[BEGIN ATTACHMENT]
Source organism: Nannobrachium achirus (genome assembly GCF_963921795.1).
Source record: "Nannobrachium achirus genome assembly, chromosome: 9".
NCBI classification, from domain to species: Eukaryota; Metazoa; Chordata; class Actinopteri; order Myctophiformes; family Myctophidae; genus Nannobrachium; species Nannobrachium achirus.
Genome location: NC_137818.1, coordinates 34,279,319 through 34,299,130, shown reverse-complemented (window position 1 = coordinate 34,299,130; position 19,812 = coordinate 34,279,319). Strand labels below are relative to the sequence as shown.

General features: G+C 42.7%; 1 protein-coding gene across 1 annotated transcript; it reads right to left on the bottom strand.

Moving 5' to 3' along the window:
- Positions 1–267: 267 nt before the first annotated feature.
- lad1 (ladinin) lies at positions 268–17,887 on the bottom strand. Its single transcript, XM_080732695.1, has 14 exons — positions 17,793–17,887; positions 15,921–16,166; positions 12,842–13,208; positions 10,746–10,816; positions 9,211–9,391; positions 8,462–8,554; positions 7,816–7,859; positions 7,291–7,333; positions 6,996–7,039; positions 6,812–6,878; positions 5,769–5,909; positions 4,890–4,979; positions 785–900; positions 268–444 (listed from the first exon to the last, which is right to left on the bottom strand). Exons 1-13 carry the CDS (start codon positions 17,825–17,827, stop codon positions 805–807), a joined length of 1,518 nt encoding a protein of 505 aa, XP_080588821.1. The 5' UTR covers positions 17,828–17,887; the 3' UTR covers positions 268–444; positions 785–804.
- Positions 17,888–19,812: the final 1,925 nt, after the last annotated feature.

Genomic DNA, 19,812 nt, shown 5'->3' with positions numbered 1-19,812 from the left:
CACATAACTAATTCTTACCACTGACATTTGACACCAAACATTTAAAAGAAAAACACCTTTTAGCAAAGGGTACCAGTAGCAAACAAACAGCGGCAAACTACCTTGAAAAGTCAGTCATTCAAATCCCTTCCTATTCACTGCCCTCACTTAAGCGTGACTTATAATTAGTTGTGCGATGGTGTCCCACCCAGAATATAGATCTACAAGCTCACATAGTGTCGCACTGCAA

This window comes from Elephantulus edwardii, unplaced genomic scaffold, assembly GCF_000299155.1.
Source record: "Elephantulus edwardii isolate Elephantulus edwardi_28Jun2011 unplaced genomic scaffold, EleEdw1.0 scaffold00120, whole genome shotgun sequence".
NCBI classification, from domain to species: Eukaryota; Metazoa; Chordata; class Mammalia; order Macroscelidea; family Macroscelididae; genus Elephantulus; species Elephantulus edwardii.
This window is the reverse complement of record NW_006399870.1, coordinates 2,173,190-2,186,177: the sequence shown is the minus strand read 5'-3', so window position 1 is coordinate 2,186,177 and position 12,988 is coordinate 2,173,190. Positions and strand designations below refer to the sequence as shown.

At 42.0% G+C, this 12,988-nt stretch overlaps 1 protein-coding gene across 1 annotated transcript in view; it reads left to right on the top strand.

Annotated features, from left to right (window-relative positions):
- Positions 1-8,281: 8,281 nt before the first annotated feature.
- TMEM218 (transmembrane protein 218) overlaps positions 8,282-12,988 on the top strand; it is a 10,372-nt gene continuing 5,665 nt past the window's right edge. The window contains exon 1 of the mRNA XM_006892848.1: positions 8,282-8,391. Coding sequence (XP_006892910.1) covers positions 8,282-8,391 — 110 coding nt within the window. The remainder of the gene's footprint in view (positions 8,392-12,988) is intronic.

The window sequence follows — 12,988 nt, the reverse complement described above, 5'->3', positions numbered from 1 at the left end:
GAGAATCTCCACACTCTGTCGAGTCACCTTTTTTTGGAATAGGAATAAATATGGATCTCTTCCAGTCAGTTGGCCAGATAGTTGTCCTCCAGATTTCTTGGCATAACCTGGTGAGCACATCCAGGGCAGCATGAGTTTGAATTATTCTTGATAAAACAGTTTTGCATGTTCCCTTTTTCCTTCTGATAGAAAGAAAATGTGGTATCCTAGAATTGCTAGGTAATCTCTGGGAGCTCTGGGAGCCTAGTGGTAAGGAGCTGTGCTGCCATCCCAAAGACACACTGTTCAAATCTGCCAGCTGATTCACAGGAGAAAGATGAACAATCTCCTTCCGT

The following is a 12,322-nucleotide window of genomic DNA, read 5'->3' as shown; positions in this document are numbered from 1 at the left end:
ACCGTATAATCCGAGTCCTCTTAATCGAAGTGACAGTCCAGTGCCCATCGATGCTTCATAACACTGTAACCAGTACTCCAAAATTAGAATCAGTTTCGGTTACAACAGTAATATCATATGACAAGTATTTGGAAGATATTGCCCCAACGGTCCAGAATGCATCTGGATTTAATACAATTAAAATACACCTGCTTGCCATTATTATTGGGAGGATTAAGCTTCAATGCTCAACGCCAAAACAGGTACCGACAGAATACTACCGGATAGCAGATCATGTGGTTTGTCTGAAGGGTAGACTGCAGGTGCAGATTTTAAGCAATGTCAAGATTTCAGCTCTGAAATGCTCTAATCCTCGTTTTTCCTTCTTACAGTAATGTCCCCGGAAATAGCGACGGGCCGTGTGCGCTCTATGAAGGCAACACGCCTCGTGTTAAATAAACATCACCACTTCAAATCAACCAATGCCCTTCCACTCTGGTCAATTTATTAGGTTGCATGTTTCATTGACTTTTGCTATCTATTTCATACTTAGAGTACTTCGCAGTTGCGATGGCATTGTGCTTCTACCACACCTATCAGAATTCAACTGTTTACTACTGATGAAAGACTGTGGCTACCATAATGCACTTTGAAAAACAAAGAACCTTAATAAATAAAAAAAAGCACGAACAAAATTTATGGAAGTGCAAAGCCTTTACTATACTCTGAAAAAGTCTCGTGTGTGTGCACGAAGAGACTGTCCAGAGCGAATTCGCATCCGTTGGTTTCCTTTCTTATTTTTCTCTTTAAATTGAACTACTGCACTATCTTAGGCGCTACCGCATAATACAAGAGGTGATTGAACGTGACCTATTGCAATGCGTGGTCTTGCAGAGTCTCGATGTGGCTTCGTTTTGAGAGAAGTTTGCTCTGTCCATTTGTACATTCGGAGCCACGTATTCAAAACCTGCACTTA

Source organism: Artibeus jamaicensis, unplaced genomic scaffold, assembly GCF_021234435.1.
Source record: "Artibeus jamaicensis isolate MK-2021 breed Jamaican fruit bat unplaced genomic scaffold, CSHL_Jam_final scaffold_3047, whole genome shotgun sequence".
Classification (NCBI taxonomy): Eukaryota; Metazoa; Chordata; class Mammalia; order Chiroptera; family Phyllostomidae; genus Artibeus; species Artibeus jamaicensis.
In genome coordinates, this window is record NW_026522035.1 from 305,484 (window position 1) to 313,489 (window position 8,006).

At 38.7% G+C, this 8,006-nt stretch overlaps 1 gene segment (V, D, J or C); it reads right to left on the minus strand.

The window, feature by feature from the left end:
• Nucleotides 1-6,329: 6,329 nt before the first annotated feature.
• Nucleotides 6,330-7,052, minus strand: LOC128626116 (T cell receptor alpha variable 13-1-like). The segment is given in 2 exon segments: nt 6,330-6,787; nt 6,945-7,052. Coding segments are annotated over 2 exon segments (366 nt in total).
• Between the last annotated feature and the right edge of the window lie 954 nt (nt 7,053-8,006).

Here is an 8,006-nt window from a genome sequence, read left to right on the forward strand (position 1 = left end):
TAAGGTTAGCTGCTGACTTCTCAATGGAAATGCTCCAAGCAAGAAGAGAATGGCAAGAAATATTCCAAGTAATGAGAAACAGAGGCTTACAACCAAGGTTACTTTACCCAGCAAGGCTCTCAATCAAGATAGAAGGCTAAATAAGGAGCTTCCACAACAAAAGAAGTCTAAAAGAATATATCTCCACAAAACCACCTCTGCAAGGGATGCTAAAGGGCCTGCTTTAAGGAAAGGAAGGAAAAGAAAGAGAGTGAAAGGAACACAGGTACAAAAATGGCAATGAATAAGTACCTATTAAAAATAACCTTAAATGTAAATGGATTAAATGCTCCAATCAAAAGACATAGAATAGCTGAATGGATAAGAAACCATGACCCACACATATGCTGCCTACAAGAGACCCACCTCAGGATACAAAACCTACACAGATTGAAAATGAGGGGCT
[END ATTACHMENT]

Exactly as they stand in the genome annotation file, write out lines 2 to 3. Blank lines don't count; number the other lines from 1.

Source record: "Nannobrachium achirus genome assembly, chromosome: 9".
NCBI classification, from domain to species: Eukaryota; Metazoa; Chordata; class Actinopteri; order Myctophiformes; family Myctophidae; genus Nannobrachium; species Nannobrachium achirus.